Tuesday, February 28, 2012

If I could kiss her again

If I could kiss her again
I would do it gently
Just a soft touch
Of my lips on hers
I would move close to her
Reach out and touch her
Look into her eyes
Run the back of my hand
Softly along her cheek
Lean forward
The kiss I remember
Seemed to never end
Warm, and deep
We were breathless
If I could kiss her
I would crush her to me
Crush my lips to hers
My kiss would never

Illustration is from drawing by Zindy S. D. Nielsen, an artist who lives in Copenhagen, Denmark.

Monday, February 27, 2012

Ninepipes, Montana

No longer yours

To hunt upon
To fish its streams
To dream in
Your hand
And hold it out
Palm up
Let the rain
Collect there
In the cup
By the sky
Embraced in
Thunderheads of
Roiling clouds
Let the rain
Dribble through
Your fingers
And fall
To the ground
At your feet
Walking across
This sacred

Friday, February 17, 2012


My wife, hearing me moan about my sore forearm all day yesterday after I'd played golf in the morning, insisted on taking me to our doctor. I don't know what she said to get me an appointment on such short notice, but she was an RN, so probably knows the "code."

Dr. Smith’s nurse, a chronically cheery girl who looked about 16, told me that my BP and pulse were good, "for your age," asked me what I was seeing the doctor about (my wife told them over the phone, so maybe she was just testing me), and said the doctor would be in "shortly."

My wife read her book and I perused the handouts on benign prostate hyperplasia, prostate cancer, irritable bowel syndrome, and breast cancer, which I learned men can also get. Next time I'll remember to bring my golf magazine.

When Dr. Smith strolled in he sat down at a laptop and asked, "So what seems to be the matter?" Don't these people talk to each other?

"I hurt my arm playing golf yesterday," I said.

"Well, you aren't going to get worker's comp for that," he said, with a chuckle. He typed something on his laptop. "Which arm?"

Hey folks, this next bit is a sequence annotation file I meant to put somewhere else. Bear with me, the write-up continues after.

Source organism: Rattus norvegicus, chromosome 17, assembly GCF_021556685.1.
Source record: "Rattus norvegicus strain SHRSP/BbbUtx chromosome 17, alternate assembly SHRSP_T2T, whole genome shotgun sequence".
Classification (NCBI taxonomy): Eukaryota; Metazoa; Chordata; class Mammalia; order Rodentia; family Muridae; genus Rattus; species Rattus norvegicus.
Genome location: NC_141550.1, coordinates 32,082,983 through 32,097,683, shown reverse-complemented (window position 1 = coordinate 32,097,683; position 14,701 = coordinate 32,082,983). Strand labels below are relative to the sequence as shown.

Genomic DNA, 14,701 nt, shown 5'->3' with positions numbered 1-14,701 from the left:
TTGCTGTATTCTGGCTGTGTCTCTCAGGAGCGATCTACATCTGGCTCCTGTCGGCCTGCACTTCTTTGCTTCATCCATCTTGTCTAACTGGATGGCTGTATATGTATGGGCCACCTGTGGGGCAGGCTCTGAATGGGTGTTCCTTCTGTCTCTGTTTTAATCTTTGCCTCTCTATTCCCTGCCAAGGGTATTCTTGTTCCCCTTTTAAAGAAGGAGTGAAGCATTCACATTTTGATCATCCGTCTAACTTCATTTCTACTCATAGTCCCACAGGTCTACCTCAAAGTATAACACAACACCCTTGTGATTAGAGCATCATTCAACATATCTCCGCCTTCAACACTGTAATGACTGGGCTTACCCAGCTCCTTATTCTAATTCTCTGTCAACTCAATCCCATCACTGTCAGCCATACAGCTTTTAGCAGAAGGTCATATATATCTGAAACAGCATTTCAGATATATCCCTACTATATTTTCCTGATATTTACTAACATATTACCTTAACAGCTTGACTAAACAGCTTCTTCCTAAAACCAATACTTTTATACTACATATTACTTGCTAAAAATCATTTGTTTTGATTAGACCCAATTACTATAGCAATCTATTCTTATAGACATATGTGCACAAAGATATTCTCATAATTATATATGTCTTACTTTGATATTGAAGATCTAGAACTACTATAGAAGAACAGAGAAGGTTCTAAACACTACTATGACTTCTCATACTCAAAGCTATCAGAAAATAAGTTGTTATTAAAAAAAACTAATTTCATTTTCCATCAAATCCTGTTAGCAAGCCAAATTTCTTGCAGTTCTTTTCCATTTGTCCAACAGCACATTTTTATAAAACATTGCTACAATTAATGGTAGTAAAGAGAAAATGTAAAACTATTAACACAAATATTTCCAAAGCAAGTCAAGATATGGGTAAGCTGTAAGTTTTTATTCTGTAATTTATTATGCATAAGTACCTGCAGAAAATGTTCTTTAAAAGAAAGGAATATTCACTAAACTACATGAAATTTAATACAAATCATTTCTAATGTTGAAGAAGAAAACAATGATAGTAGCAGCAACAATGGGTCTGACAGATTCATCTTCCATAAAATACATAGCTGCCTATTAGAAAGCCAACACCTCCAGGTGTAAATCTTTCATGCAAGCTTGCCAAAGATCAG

I pointed to my right, inner forearm. "I was trying to hit a punch shot," I told him. He typed something else, then came over to where I was sitting and grabbed my arm and squeezed. "Yow!" I said.

Dr. Smith ignored my expression of pain. "Bend your arm," he directed. "Raise it over your head." I grimaced as I raised my arm, just to show that I was trying. "Say ahh", Dr. Smith said.

I opened my mouth. The doctor said, "Just kidding."

"You have a strained  forearm muscle. Probably the flexor carpi radialis. It'll get better in a week or so," Dr. Smith said, going back to his laptop to type something, probably $1500.

"What should he do for it?" my wife asked. "Besides stop complaining," she added, unnecessarily, I thought.

Dr. Smith jotted something on a prescription pad. "He can take an anti-inflammatory, like Ibuprofen, or he can use this patch for local pain relief." He handed my wife the prescription.

"Any other complaints," Dr. Smith asked, edging towards the door.

"Just my golf game," I said.

"What did you shoot?" he asked.

"108," I said, rubbing my arm.

"Oh!" he said, coming back in the room and hurriedly scratching something on his prescription pad. "We better get a CAT Scan and MRI. Do some blood work. There's gotta be something more than a sore arm wrong with you."

He handed me the prescription and hurried out of  the room. I looked at the prescription. "What hen scratching," I said, and handed it to my wife, who, having been an RN was used to deciphering doctors’ writing.

"It says, Try Bridge," she said.

Thursday, February 16, 2012


Chapter 5: Communicating with Extraterrestrials

Montell Everest was chief something-or-other at ADP -- a very short, solidly-built man who exuded energy, "call me Monte," grabbed me by the elbow and half led me, half pushed me into his office, where he motioned to an old wooden office chair and then went behind his desk and sat down and just stared at me.
I started to get uncomfortable. I squirmed a bit. Looked at the blank wall over his head.
“You are one hell of a smart guy,” he finally said.
I raised my eyebrows and said, “Huh.”
“Listen, I am a mathematician,” he said. “I can do proofs, solve riddles, write equations out the ying yang, but I never did anything like you can do.” He jabbed his index finger at me. “You are...” He searched for words. “Unusual.”
“Well, thanks, uh, Monte," I said.
“That’s why we brought you here.”